Risky assets end the week flat as dollar gives back recent gains

Tom Tong31/May/2011Currency Updates

After a shaky start to the week, equities and risk assets in general found their footing Thursday morning and staged a modest rally that brought equities back to unchanged and commodities to slightly up for the week. However, in further signs that the economic slowdown in the US and the unresolved Greek crisis in Europe still weigh on investors’ minds, credit spreads in general widened in the week and ultra-safe Treasuries and Bunds staged an impressive rally, with 10 year Treasury yields very close to dropping below 3.0% and German 10-year yields already below that level. The tug of war between increasing signs of economic slowdown in the developed world and the asset-buoying power of ultra-low interest rates continues.


It is well known that the UK has become a key battleground in the debate over the effects and sustainability of aggressive austerity policies during the recovery from a deep recession. Last week GDP numbers were worrisome in this regard. Private domestic demand in the first quarter contracted at a rate of over 5% in annualized terms, and only a buoyant export sector prevented a second consecutive quarterly contraction in the UK economy. These numbers doubtlessly reinforce the position of the more dovish members of the MPC, and the chances of an August hike are looking ever more remote. The strong performance in GBP was therefore somewhat puzzling; sterling managed to ignore these developments to end the week up 1.5% against the dollar and 0.6% against the euro.


Given the lack of resolution of the second stage of the Greek crisis, the common currency is displaying remarkable resilience. The latest effort to shore up confidence in Greece is the announcement of a sped up schedule of privatizations and further fiscal tightening measures amounting to about 3% of GDP. Markets are sceptical as ever; given that the entire capitalization of the Athens’s bourse is under 40 billion euros and that the Greek economy has proven incapable to grow so far in the face of austerity messages, it is unclear whether these measures will make any difference. Greek bond spreads ended the week unchanged, whereas tier 2 peripherals (Spain, Italy, and Belgium) actually tightened slightly. Macroeconomic news continued to display a strong though moderating boom in Germany and France, with much softer conditions elsewhere. Overall, the euro appeared to pay little attention to either political or macroeconomic news, rising over 1% against the greenback for the week.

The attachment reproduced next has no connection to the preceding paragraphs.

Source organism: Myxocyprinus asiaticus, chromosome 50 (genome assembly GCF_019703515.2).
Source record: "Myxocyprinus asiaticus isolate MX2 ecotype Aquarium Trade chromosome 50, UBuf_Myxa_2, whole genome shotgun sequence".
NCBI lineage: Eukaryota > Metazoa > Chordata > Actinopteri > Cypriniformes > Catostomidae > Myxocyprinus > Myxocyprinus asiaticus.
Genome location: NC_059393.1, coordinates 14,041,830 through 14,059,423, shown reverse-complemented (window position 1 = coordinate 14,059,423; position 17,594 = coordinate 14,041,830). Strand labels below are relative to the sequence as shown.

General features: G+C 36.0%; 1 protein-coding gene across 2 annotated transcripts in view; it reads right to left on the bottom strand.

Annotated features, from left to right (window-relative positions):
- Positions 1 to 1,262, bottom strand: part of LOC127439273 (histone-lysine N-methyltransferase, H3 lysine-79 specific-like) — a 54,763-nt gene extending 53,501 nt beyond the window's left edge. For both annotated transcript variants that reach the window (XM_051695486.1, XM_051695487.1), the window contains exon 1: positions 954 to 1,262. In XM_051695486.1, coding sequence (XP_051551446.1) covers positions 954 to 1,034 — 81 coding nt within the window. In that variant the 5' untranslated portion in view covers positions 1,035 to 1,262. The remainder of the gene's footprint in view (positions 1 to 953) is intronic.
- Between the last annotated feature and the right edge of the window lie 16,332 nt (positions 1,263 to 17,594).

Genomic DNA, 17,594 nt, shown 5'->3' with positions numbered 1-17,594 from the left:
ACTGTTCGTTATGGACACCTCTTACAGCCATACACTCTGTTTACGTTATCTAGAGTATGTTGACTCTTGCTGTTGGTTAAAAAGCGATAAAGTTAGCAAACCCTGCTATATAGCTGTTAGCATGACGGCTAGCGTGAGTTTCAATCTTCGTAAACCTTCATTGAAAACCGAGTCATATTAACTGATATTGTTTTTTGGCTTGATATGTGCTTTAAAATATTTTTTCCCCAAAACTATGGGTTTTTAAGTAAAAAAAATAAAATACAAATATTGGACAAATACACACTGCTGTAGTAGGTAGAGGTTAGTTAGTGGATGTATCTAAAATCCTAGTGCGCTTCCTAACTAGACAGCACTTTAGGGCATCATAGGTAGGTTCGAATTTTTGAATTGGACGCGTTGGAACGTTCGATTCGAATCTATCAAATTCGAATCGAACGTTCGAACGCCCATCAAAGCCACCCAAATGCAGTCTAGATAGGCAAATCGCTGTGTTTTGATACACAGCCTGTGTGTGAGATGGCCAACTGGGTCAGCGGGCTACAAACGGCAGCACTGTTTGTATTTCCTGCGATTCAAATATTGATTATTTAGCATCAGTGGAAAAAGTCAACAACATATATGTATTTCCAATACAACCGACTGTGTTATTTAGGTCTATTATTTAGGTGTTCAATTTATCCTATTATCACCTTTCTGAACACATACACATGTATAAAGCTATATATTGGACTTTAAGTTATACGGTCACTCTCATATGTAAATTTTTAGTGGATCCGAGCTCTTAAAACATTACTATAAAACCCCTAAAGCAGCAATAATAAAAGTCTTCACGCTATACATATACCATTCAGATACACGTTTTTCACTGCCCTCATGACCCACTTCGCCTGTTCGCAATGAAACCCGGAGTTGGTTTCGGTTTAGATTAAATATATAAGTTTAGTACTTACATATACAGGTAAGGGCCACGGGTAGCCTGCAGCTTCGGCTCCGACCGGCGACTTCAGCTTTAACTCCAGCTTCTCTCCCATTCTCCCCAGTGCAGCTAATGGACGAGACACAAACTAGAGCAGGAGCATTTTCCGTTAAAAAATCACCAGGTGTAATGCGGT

Further confirmation emerged last week of an on-going slowdown in the pace of US economic recovery from the Great Recession. GDP growth for the first quarter was unchanged at 1.8%, but the composition changed. Domestic sales were revised down, and inventory accumulation up. Those are not healthy changes. Further, durable goods orders declined sharply, Federal regional surveys slowed down severely, and weekly jobless claims remain stuck well above the 400,000 mark. None of this helped the dollar, which ended the week down nearly 1% in trade-weighted terms.

Other G10

Macroeconomic data confirms the dramatic slowdown in the Japanese economy in the aftermath of the earthquake disruption. However, the yen has decoupled almost completely from domestic data, and the old correlation with US rates has reasserted itself. As US yields dropped sharply last week, on the further confirmation of a US economic slowdown, the yen rallied to end the week up over 1% against the greenback.

The New Zealand dollar was the star of the week. Some hints that the economy is recovering faster than expected from the Christchurch earthquake, together with some news that China was interested in buying Kiwi bonds buoyed the NZD, which ended the week up in dramatic fashion.

The Swiss franc rallied relentlessly throughout the week, in contrast to other risk-aversion indicators that were either steady or down. It ended the week at new all-time records against both the dollar and the euro. The resilience of the Swiss export sector in the face of this appreciation is remarkable.


Written by Tom Tong

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